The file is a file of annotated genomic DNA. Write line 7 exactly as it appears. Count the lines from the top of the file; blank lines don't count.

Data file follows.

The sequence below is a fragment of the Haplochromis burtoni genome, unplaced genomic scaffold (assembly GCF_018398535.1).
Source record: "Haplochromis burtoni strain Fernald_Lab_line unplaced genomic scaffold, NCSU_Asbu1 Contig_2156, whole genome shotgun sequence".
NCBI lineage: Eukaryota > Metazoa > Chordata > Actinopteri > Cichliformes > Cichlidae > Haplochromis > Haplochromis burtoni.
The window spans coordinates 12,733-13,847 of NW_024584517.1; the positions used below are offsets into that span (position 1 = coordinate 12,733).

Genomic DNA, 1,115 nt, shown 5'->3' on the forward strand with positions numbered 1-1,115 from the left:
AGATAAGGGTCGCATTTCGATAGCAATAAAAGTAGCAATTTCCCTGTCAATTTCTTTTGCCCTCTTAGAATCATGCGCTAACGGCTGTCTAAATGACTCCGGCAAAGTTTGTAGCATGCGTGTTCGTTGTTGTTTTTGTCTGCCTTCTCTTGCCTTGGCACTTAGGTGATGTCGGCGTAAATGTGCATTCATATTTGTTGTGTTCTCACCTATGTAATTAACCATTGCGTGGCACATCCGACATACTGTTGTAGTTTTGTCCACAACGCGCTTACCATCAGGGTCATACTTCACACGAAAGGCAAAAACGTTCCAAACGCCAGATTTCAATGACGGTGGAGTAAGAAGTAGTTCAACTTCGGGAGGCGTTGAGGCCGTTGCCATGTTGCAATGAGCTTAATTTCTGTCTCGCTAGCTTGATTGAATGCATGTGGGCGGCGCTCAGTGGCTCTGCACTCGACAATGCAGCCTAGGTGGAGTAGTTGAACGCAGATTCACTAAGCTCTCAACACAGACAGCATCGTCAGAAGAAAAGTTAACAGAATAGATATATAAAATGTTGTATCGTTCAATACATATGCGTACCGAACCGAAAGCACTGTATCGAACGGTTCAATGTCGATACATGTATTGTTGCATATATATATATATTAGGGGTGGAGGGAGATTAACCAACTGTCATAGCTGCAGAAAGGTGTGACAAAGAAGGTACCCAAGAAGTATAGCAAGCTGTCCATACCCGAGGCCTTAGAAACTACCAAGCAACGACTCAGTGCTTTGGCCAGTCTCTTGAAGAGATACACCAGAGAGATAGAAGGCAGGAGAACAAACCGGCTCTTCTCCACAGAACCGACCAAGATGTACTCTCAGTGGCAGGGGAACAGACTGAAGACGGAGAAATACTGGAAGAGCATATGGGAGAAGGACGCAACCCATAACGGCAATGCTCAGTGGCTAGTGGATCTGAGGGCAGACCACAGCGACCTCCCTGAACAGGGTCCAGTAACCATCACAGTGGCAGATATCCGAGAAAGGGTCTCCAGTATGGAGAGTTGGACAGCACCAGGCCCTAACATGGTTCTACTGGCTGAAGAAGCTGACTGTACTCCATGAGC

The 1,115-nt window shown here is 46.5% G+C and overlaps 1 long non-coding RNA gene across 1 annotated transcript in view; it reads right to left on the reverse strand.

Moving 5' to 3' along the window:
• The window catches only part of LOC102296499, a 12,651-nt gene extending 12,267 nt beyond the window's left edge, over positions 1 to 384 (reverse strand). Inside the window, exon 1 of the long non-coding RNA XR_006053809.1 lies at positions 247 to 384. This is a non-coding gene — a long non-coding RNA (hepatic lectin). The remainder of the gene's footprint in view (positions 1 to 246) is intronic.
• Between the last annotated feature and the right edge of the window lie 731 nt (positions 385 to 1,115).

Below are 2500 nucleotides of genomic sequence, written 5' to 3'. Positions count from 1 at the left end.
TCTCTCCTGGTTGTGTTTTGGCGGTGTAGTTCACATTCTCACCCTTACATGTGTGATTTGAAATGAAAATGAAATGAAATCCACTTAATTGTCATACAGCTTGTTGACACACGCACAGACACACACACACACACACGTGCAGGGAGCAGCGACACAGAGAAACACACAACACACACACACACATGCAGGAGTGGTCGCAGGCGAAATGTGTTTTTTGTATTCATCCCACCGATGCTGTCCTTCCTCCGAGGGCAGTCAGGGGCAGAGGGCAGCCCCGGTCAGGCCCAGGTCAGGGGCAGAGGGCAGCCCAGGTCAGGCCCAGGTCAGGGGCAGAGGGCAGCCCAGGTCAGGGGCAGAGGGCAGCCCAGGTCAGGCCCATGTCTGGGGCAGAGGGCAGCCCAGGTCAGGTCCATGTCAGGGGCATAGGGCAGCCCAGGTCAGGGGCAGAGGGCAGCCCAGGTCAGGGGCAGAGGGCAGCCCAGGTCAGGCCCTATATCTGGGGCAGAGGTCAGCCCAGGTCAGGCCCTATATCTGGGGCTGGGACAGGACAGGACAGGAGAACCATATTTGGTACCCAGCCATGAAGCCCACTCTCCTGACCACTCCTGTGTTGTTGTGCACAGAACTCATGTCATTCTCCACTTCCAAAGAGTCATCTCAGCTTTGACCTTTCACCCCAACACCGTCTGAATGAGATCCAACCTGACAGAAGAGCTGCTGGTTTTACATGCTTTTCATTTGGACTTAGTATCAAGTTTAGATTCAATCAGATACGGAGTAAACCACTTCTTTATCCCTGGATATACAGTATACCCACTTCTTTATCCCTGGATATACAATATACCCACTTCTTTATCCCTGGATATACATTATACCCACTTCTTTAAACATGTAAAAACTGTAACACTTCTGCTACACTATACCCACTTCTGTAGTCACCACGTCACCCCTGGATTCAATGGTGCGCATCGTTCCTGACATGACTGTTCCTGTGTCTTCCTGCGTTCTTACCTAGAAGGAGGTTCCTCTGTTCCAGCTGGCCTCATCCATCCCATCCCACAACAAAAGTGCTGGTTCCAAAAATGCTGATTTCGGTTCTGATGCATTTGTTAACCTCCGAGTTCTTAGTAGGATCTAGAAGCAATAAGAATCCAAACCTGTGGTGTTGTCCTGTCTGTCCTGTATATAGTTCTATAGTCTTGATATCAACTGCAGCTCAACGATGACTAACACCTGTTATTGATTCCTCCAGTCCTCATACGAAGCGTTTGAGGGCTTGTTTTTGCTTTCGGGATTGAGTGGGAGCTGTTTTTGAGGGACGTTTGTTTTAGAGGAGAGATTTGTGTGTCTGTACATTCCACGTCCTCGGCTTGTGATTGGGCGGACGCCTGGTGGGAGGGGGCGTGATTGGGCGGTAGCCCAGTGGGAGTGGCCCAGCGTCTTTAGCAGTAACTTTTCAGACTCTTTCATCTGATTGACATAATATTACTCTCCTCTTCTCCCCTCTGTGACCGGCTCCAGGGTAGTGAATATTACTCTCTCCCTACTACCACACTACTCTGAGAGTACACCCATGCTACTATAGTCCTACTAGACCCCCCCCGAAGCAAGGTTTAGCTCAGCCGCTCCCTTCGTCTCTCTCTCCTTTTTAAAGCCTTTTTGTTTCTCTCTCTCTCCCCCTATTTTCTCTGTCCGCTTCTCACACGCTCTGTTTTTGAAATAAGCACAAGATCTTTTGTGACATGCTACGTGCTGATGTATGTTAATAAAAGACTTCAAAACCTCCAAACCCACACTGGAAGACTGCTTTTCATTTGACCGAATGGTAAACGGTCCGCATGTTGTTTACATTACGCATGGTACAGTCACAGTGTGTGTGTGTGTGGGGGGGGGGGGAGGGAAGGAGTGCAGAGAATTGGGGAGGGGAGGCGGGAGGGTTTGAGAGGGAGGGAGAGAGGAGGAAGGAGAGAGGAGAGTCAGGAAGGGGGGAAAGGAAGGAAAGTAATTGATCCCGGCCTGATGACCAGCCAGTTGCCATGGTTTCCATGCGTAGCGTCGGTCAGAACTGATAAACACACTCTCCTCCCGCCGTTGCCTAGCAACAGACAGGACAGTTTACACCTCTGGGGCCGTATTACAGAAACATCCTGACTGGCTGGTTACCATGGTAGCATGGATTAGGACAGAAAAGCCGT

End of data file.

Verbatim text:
The 1,115-nt window shown here is 46.5% G+C and overlaps 1 long non-coding RNA gene across 1 annotated transcript in view; it reads right to left on the reverse strand.